Charlotte Eure Picture

Charlotte Eure began as a SCAN Intern in 2019 and quickly became an invaluable member of the SCAN team. She now serves as the Community Programs Communications Coordinator and helps make so many things possible within this program including work with the TICNs, SCAN’s consultation and training efforts, and special campaigns. We are thankful for her ability to bring warmth, kindness, diligence, and professionalism to everything she does at SCAN!

How did you first get involved with SCAN?

I moved to Richmond from North Carolina in 2018 to attend graduate school at the VCU School of Social Work, where I decided to concentrate in social work administration, planning, and policy practice. When choosing where to apply for my internship, I was drawn to the variety of learning opportunities at SCAN for macro social work. I was also interested in learning more about trauma and resilience, so I was excited to get involved with the Greater Richmond Trauma-Informed Community Network (GRTICN), as SCAN is the backbone organization for the network. I was so happy when Melissa McGinn took me on as the Community Programs intern in August 2019!

What has your life/work experience been that brought you to SCAN? What is your current role?

I’m forever grateful that my internship blossomed into my current role with SCAN as the Communications Coordinator for SCAN’s Community Programs. I get to combine my background in communications with social work through writing and designing reports and briefs, putting together newsletters, coordinating and evaluating our trainings and workshops, and providing support for our team, program director, and the GRTICN and Virginia TICNs (amongst other things!). Currently, one of the big projects I’m coordinating is SCAN’s 13th annual Prevent-a-thon (April 12-16), where we provide as many Stewards of Children trainings for free as we can for Child Abuse Prevention Month. We had to cancel last year’s due to the pandemic, and this year we’re doing it all virtually for the first time. I’ll be facilitating a couple of the trainings myself after becoming a Darkness to Light Authorized Facilitator last year. I’m also involved in planning for the second Resilience Week Virginia (May 2-8) through my work with the GRTICN and VA TICNs, and it’s such an awesome opportunity for creativity and connection.

What inspires you to stay involved with your work at SCAN?

Community Programs does so much vital education around trauma and resilience that is helping to create much-needed systemic and individual change. I get to hear feedback from people who attend our trainings and community events about how positively impacted they are by what they learned and that they feel empowered to change how they interact with others. I’ve interviewed people who have led incredible organizational shifts as a result of what they’ve learned, and it gives me so much hope. I’m also always inspired by the brilliance, kindness, and dedication of all my colleagues at SCAN.

Is there anything you wish other people knew about SCAN?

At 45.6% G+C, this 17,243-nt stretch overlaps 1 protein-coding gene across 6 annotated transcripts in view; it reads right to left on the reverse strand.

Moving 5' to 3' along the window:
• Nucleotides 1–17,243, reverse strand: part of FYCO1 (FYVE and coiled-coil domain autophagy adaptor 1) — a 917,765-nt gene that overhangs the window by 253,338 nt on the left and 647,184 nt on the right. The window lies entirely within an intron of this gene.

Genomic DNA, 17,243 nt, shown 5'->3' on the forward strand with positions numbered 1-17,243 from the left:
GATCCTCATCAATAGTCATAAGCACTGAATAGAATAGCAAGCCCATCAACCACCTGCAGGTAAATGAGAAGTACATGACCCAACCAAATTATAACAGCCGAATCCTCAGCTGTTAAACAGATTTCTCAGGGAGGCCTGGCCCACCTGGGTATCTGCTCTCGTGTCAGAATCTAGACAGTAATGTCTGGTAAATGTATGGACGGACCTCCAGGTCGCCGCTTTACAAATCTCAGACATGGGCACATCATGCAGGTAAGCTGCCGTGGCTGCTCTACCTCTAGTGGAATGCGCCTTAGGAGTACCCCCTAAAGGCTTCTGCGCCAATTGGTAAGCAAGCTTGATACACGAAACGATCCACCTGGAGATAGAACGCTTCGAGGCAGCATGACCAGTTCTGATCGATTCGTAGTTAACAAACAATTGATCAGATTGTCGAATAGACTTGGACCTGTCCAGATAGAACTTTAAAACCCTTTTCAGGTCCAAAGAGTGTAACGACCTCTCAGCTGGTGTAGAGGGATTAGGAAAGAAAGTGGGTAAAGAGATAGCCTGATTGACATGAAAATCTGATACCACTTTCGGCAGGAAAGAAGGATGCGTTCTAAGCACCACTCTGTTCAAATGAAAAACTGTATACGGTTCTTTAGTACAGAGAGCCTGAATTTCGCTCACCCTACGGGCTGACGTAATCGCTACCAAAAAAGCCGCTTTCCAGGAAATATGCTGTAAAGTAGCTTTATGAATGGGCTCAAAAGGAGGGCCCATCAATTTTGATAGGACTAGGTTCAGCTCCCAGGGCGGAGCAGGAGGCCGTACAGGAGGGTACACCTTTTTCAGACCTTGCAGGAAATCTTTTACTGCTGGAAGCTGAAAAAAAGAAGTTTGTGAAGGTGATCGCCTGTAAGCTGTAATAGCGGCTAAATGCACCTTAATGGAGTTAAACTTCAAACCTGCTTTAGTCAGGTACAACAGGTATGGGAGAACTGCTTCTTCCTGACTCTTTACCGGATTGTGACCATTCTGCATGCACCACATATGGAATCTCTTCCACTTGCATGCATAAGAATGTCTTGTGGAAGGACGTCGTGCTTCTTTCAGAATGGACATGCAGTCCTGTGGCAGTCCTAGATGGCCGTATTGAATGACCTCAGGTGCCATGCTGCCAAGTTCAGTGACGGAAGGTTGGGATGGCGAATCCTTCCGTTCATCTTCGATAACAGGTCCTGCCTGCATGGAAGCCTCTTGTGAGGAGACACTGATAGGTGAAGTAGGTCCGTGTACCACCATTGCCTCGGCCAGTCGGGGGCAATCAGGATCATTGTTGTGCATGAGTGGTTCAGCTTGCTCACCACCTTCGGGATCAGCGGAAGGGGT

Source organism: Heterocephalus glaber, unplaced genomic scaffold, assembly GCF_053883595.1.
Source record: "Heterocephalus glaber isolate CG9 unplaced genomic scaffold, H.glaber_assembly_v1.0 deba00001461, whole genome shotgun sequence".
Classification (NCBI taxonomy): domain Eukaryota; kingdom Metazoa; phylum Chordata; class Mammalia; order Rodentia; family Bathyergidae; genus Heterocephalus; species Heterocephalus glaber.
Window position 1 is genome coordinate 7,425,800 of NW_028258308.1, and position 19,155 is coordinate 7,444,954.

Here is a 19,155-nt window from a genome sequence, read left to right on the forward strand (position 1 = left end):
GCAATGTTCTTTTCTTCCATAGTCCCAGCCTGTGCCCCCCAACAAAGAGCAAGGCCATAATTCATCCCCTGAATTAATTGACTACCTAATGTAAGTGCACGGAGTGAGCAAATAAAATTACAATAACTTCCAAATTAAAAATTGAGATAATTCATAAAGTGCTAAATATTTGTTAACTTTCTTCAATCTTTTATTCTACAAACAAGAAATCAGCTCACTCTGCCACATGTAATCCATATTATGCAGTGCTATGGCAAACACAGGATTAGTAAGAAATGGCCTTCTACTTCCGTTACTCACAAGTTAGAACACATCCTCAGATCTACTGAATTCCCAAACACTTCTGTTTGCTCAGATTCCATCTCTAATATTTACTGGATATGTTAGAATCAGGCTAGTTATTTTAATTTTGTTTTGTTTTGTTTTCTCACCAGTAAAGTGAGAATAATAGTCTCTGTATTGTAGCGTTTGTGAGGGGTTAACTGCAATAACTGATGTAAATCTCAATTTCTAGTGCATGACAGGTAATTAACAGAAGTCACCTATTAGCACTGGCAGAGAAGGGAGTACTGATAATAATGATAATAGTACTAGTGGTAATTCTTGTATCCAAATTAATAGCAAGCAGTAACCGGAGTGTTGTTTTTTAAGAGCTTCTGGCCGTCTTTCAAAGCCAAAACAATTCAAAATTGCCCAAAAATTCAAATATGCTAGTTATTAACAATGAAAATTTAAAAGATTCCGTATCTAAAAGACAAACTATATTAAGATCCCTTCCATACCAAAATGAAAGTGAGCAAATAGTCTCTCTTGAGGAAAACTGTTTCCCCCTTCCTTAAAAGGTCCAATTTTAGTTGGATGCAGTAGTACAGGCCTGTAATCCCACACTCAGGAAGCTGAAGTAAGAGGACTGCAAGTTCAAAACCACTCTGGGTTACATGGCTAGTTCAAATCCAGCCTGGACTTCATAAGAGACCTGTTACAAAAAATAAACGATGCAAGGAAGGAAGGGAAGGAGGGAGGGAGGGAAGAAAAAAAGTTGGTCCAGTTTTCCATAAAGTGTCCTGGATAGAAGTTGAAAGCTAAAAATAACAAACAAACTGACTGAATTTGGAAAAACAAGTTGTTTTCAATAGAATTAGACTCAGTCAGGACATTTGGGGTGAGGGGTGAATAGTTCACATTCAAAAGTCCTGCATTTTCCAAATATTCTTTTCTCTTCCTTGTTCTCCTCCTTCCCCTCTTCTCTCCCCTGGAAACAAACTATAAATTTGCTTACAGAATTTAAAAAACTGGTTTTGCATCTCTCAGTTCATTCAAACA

There’s so much work going on behind the scenes to ensure that SCAN is upholding its values and mission. There’s a consistent sense of engagement and emergence – an understanding that there’s always room to learn and grow to best meet the needs of the community and of staff and volunteers as well. It’s also an incredibly supportive and trauma-informed work environment, and that really shapes the work we’re able to do. 

What are any challenges you have faced in your work with SCAN?

My work in graduate school focused more on issues of environmental justice, so there’s been a bit of a learning curve for me coming into child abuse prevention. Fortunately, I’ve had so many opportunities to attend meetings, virtual conferences, and webinars to grow my knowledge base. That and the incredible wealth of knowledge and wisdom of everyone here has helped to support me in learning and thinking critically about these issues.

Do you have any goals or hopes for the next year with SCAN?

I hope to get more deeply involved in communicating and evaluating the impact of the work of Community Programs and the GRTICN. There are so many opportunities for telling our story that can help people think differently and have a better understanding of how important this work is in building a more just and resilient world.

Are you involved with any other community organizations, hobbies, or activities?

I’m a part of the Racial Truth and Reconciliation VA Coalition and am dedicated to anti-racist practice, knowing it is a lifelong process. It was amazing to work on Racial Truth and Reconciliation Week last year and I’m so grateful there are opportunities to continue being involved. I love spending time outdoors, dancing, watching movies, and enjoying delicious vegan meals with my partner. I like to joke that I’m a professional aunt – I have eight nieces and nephews ranging from 18 months old to 19 years old, and I absolutely adore them.

What might someone be surprised to learn about you?

I’m an artist at heart – I did theater in high school and spent much of my 20s writing and recording music.


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